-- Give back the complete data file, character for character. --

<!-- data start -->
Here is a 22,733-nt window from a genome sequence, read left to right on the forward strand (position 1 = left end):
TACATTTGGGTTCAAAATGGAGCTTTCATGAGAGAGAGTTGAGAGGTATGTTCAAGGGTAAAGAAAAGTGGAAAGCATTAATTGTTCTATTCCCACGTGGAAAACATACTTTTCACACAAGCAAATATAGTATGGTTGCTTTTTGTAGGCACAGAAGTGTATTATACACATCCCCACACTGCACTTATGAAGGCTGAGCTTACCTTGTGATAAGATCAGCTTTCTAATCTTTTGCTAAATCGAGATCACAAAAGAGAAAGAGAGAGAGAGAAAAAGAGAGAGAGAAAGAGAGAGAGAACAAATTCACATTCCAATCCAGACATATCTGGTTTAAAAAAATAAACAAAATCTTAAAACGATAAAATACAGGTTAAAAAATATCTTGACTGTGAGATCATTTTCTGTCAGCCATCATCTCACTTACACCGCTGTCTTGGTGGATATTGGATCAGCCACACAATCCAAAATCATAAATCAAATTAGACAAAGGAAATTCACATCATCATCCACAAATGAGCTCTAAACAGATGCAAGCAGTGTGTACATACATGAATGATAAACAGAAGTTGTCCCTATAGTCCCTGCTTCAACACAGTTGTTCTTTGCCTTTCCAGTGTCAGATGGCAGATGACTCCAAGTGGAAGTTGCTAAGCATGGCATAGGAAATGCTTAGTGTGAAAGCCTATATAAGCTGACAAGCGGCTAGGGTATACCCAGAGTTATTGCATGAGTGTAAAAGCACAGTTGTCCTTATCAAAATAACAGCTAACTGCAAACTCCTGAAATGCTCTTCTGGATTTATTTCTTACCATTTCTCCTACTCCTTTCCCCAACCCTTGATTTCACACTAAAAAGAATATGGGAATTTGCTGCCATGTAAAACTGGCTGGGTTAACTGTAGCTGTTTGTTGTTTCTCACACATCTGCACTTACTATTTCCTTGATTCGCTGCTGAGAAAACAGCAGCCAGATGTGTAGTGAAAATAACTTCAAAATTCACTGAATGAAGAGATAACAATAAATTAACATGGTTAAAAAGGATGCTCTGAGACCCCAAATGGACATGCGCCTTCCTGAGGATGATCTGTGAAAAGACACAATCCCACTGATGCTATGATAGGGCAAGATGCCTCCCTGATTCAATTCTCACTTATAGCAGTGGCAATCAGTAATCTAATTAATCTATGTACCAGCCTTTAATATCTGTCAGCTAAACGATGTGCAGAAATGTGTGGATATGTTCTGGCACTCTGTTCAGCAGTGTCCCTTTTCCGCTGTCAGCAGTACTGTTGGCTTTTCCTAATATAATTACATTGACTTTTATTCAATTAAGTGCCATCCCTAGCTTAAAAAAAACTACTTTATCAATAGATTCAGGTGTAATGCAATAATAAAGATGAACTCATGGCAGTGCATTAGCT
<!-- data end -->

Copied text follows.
Here is a 22,733-nt window from a genome sequence, read left to right on the forward strand (position 1 = left end):
TACATTTGGGTTCAAAATGGAGCTTTCATGAGAGAGAGTTGAGAGGTATGTTCAAGGGTAAAGAAAAGTGGAAAGCATTAATTGTTCTATTCCCACGTGGAAAACATACTTTTCACACAAGCAAATATAGTATGGTTGCTTTTTGTAGGCACAGAAGTGTATTATACACATCCCCACACTGCACTTATGAAGGCTGAGCTTACCTTGTGATAAGATCAGCTTTCTAATCTTTTGCTAAATCGAGATCACAAAAGAGAAAGAGAGAGAGAGAAAAAGAGAGAGAGAAAGAGAGAGAGAACAAATTCACATTCCAATCCAGACATATCTGGTTTAAAAAAATAAACAAAATCTTAAAACGATAAAATACAGGTTAAAAAATATCTTGACTGTGAGATCATTTTCTGTCAGCCATCATCTCACTTACACCGCTGTCTTGGTGGATATTGGATCAGCCACACAATCCAAAATCATAAATCAAATTAGACAAAGGAAATTCACATCATCATCCACAAATGAGCTCTAAACAGATGCAAGCAGTGTGTACATACATGAATGATAAACAGAAGTTGTCCCTATAGTCCCTGCTTCAACACAGTTGTTCTTTGCCTTTCCAGTGTCAGATGGCAGATGACTCCAAGTGGAAGTTGCTAAGCATGGCATAGGAAATGCTTAGTGTGAAAGCCTATATAAGCTGACAAGCGGCTAGGGTATACCCAGAGTTATTGCATGAGTGTAAAAGCACAGTTGTCCTTATCAAAATAACAGCTAACTGCAAACTCCTGAAATGCTCTTCTGGATTTATTTCTTACCATTTCTCCTACTCCTTTCCCCAACCCTTGATTTCACACTAAAAAGAATATGGGAATTTGCTGCCATGTAAAACTGGCTGGGTTAACTGTAGCTGTTTGTTGTTTCTCACACATCTGCACTTACTATTTCCTTGATTCGCTGCTGAGAAAACAGCAGCCAGATGTGTAGTGAAAATAACTTCAAAATTCACTGAATGAAGAGATAACAATAAATTAACATGGTTAAAAAGGATGCTCTGAGACCCCAAATGGACATGCGCCTTCCTGAGGATGATCTGTGAAAAGACACAATCCCACTGATGCTATGATAGGGCAAGATGCCTCCCTGATTCAATTCTCACTTATAGCAGTGGCAATCAGTAATCTAATTAATCTATGTACCAGCCTTTAATATCTGTCAGCTAAACGATGTGCAGAAATGTGTGGATATGTTCTGGCACTCTGTTCAGCAGTGTCCCTTTTCCGCTGTCAGCAGTACTGTTGGCTTTTCCTAATATAATTACATTGACTTTTATTCAATTAAGTGCCATCCCTAGCTTAAAAAAAACTACTTTATCAATAGATTCAGGTGTAATGCAATAATAAAGATGAACTCATGGCAGTGCATTAGCT